Mildred Bailey (February 27, 1907 – December 12, 1951) was a popular and influential American jazz singer during the 1930s, known as “Mrs. Swing”. Her number one hits were “Please Be Kind“, “Darn That Dream”, and “Says My Heart”.
Born as Mildred Rinker in Tekoa, Washington, Bailey retained the last name of her first husband, Ted Bailey, when she moved to Seattle to bolster her singing career. With the help of her second husband, Benny Stafford, she became an established blues and jazz singer on the West Coast. According to Gary Giddins‘ book Bing Crosby – A Pocketful of Dreams – The Early Years 1903-1940, in 1925 she secured work for her brother, Al Rinker, and his partner Bing Crosby. Giddins further states that Crosby first heard of Louis Armstrong and other Chicago black jazz records from Bailey’s own record collection. Crosby helped Bailey in turn by introducing her to Paul Whiteman. She sang with Paul Whiteman’s band from 1929 to 1933 (Whiteman had a popular radio program and when Bailey debuted with her version of “Moaning Low” in 1929, public reaction was immediate, although she did not start recording with Whiteman until late 1931).
Her first two records were as uncredited vocalist for an Eddie Lang Orchestra session in 1929 (“What Kind O’ Man Is You?”, an obscure Hoagy Carmichael song that was only issued in the UK) and a 1930 recording of “I Like To Do Things For You” for Frankie Trumbauer. She was Whiteman’s popular female vocalist through 1932 (recording in a smooth crooning style), when she left the band due to salary disagreements. She then recorded a series of records for Brunswick in 1933 (accompanied by The Dorsey Brothers), as well an all-star session with Benny Goodman‘s studio band in 1934 that featured Coleman Hawkins.
In the mid 1930s, she recorded with her third husband Red Norvo. A dynamic couple, they earned the nicknames “Mr. and Mrs. Swing”. During this period (from 1936-1939) Norvo recorded for Brunswick (with Bailey as primary vocalist) and Bailey recorded her own set of recordings for Vocalion, often with Norvo’s band. Some of her recordings instead featured members of Count Basie‘s band. Despite her divorce from Norvo, she and Red would continue to record together until 1945. Suffering from diabetes and depression (during her adult life Bailey was overweight), she only made a few recordings following World War II.
Mildred Bailey died December 12, 1951, in Poughkeepsie of heart failure, aged 44, chiefly due to her diabetes. Bailey’s ashes were scattered. Red Norvo outlived Mildred by nearly half a century, dying in April 1999, a week after his 91st birthday.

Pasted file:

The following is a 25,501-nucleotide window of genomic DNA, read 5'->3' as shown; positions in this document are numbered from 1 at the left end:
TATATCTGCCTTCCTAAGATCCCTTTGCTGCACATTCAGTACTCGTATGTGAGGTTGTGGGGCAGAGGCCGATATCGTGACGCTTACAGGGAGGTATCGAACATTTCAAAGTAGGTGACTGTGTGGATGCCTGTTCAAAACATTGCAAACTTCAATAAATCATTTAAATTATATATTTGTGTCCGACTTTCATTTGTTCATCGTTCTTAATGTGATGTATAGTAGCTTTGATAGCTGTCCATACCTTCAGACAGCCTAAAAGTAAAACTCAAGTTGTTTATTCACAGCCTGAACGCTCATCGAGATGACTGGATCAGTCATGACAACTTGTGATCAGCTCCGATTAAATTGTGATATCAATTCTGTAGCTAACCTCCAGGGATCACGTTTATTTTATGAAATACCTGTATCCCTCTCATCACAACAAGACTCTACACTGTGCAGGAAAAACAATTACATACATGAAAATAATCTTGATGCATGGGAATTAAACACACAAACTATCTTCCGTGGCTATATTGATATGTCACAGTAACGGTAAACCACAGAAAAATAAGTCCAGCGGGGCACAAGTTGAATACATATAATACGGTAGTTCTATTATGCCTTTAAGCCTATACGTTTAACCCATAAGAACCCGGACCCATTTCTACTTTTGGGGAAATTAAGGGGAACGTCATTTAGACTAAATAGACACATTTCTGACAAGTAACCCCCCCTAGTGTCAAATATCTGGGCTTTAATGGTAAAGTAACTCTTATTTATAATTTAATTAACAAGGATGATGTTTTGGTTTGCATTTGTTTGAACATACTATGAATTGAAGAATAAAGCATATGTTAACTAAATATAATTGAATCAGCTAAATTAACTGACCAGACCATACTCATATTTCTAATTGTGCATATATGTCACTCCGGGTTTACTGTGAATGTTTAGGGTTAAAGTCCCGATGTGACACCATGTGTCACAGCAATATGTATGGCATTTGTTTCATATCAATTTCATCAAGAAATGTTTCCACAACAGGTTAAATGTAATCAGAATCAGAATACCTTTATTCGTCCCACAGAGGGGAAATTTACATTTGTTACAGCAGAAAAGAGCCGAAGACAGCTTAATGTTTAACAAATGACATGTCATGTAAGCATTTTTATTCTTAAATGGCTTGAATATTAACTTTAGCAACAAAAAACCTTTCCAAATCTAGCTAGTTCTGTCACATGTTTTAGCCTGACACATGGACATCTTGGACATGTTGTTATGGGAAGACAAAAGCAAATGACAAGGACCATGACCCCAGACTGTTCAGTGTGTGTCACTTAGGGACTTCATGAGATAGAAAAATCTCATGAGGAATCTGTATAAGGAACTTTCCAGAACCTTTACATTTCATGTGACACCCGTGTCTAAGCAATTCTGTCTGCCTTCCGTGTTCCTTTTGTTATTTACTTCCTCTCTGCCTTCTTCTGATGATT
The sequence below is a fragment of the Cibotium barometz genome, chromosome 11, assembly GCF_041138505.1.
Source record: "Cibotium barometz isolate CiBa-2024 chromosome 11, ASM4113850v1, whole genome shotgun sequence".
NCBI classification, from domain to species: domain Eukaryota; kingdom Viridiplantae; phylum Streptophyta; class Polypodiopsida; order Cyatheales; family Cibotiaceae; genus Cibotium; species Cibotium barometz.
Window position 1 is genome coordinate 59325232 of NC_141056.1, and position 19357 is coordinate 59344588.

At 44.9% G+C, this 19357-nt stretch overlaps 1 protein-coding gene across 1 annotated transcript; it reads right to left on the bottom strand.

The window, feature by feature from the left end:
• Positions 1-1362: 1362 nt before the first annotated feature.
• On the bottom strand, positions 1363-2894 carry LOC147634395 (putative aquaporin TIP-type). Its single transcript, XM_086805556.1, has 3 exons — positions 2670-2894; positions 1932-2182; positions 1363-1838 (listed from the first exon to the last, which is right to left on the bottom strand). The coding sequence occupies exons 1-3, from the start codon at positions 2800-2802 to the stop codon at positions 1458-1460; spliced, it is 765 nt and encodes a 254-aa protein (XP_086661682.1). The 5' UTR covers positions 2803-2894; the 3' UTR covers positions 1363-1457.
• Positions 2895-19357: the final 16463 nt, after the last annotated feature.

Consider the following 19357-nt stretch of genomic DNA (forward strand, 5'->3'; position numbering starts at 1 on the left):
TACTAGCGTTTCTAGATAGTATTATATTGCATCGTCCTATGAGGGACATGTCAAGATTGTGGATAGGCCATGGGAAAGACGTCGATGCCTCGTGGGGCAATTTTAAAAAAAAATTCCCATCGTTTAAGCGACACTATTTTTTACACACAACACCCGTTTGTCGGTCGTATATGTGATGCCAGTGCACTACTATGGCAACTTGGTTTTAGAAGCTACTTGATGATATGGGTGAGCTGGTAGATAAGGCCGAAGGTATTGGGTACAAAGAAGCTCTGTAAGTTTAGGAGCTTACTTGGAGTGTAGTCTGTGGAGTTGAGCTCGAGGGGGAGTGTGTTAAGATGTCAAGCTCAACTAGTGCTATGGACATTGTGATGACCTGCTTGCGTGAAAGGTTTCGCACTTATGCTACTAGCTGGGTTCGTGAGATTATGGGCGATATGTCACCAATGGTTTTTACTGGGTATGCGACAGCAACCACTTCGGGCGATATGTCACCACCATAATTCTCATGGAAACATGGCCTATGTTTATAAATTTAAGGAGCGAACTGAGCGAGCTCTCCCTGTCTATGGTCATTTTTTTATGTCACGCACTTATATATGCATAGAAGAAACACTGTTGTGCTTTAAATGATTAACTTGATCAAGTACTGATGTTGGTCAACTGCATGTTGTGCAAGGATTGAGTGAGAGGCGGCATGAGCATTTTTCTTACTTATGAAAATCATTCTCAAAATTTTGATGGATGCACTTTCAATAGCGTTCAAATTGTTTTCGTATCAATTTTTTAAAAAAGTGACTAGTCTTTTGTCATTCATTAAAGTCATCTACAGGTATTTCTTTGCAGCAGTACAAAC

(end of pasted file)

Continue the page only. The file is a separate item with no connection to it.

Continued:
Jazz vocal collectors have always considered her one of the best vocalists of her era (refer to many Downbeat polls and articles in Downbeat and many other jazz publications), Despite being a big woman, Bailey had a sweet, rather small yet very expressive voice, and quite a light, unique swinging vocal style (refer to many recordings). Many of her most outstanding records were among the best versions recorded:
- “When Day Is Done” (1935),
- “‘Long About Midnight” (1936),
- “Where Are You” (1937),
- “Rockin’ Chair” (1937),
- “It’s The Natural Thing To Do” (1937),
- “Bob White” (1937),
- “Thanks for the Memory” (1938),
- “Please Be Kind” (1938),
- “Says My Heart” (1938),
- “Darn That Dream” (1939),
- “I’m Glad There is You”,
- “I Don’t Stand a Ghost of a Chance with You”, and
- “Born To Swing” (1938).
In 1939, Bailey fronted a six-side, mostly blues session as “Mildred Bailey and her Oxford Greys” for Vocalion, which featured a small mixed-race combo of Mary Lou Williams (piano), Floyd Smith (electric guitar), John Williams (bass) and Eddie Dougherty (drums).
Mildred Bailey was a major jazz vocalist and innovator who influenced Billie Holiday, Ella Fitzgerald, Peggy Lee, and Rosemary Clooney. On Peggy Lee’s late 50’s album, “Beauty & The Beat” with George Shearing, she sings a tribute to Mildred Bailey’s version of Duke Ellington’s “All Too Soon.” Be prepared to become fans of all mentioned.
Source: Wikipedia, YouTube
Here’s Mildred Singing Mitchel Parish’s, “The Lamp Is Low”
Thanks For The Memories
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